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Fantastic set of J.D. Salinger letters, one signed ''J.D. Salinger'' from Windsor, Vermont in 1953, and one lengthy 2pp. letter, unsigned, both to a fellow writer whom Salinger clearly admired. The first letter is dated 18 April 1953, a period of flux for Salinger as he was adjusting to newfound fame post-''Catcher''. He hints at the transition in one of his first letters to the author Rose-Ellen Currie, in part, ''...I'm not sure that I'm not best left as a pink light, but I do thank you for you that exceptionally nice letter. So generous and thoughtful...Who is our mutual friend? I don't seem to know who any of my friends are anymore...[signed] J.D. Salinger''. Letter measures 8.5'' x 11''. Folds, else near fine, accompanied by original mailing envelope.

Second letter, signed in type ''Charles of the Ritz'', is a passionate and endearing defense of Currie's writing, against a critic who deemed them ''imitative'', which ''irritates hell out of'' Salinger. Dated 15 January from Windsor, Vermont, Salinger's letter not only reveals his own response to literary criticism, but also his connection to his literary characters, writing ''I know from experience how impossible it it to lose the people you fell in love with in your twenties''. Letter reads in small part, ''...That typically fecal, editorial note from the Junior Expatriate in Paris, Glenway Westcott Division, irritates hell out of me, and I hope he does you, too. He's a pustule-abroad type I know so well, a champion of Colette, a sweetheart of Skull and Bones and Coceau, and if you take seriously anything he has to say, you may as well go bury yourself in a grave of old Harper's Bazaars. Your stories are not imitative of the Person he mentioned. Not one bit. If there's anything there's a tendency of some of your characters to break out into italicized dialogue now and then, but if that's imitative, then so's the use of quotation marks and commas...I'll tell you what I think, though. both stories reek of talent...'' Salinger then gives Currie a thoughtful analysis of her stories, continuing, ''...I mind your struggling with the sheer mechanics of handling highly stylized characters - so early, I mean. Evenetually [sic] you'll have to go back to these people - I see that, I see that - but at least while you're waiting, wouldn't it be good to get one naked Rose-Ellen book over and done with? [Your characters] will wait for you very patiently. I promise you you'll overtake them sooner or later, or they'll overtake you. I know from experience how impossible it it to lose the people you fell in love with in your twenties...Enough said. If not too much...'' Two pages and two sheets measure 8.5'' x 11''. Folds, with small separation along middle fold of both pages. Very good condition. Rose-Ellen Currie would go on to publish a short story in ''The New Yorker'' and then the novel ''Available Light'' in 1986.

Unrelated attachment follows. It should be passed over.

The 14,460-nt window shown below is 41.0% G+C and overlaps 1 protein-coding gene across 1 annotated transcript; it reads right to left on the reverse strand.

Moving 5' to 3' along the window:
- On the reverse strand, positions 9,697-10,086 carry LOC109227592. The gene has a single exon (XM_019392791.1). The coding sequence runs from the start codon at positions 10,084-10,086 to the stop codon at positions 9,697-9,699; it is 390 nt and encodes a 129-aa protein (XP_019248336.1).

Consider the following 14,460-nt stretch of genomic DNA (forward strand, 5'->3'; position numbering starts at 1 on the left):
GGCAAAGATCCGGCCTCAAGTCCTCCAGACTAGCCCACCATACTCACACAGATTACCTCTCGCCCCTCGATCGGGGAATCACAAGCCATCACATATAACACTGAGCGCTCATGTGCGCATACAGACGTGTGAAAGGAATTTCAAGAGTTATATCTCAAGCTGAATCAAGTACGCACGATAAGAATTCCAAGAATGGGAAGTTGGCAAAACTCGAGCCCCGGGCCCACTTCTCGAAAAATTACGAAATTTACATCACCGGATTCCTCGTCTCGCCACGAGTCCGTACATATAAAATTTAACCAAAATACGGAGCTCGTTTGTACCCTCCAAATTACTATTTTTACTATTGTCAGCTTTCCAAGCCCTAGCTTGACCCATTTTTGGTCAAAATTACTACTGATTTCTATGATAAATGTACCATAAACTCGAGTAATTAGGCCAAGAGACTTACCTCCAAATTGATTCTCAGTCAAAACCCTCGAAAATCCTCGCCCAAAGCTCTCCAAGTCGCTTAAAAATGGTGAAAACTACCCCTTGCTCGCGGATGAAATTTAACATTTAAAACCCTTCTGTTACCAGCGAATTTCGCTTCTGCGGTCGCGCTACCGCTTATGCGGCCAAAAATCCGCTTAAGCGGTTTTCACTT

J.D. Salinger Letter Signed From 1953, ''...I don't seem to know who any of my friends are any more...'' -- Also With a Passionate 2pp. Letter to a Fellow Writer, ''...Both stories reek of talent...''J.D. Salinger Letter Signed From 1953, ''...I don't seem to know who any of my friends are any more...'' -- Also With a Passionate 2pp. Letter to a Fellow Writer, ''...Both stories reek of talent...''J.D. Salinger Letter Signed From 1953, ''...I don't seem to know who any of my friends are any more...'' -- Also With a Passionate 2pp. Letter to a Fellow Writer, ''...Both stories reek of talent...''J.D. Salinger Letter Signed From 1953, ''...I don't seem to know who any of my friends are any more...'' -- Also With a Passionate 2pp. Letter to a Fellow Writer, ''...Both stories reek of talent...''
J.D. Salinger Letter Signed From 1953, ''...I don't seem to know who any of my friends are any more...'' -- Also With a Passionate 2pp. Letter to a Fellow Writer, ''...Both stories reek of talent...''
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Auction closed on Thursday, December 12, 2019.
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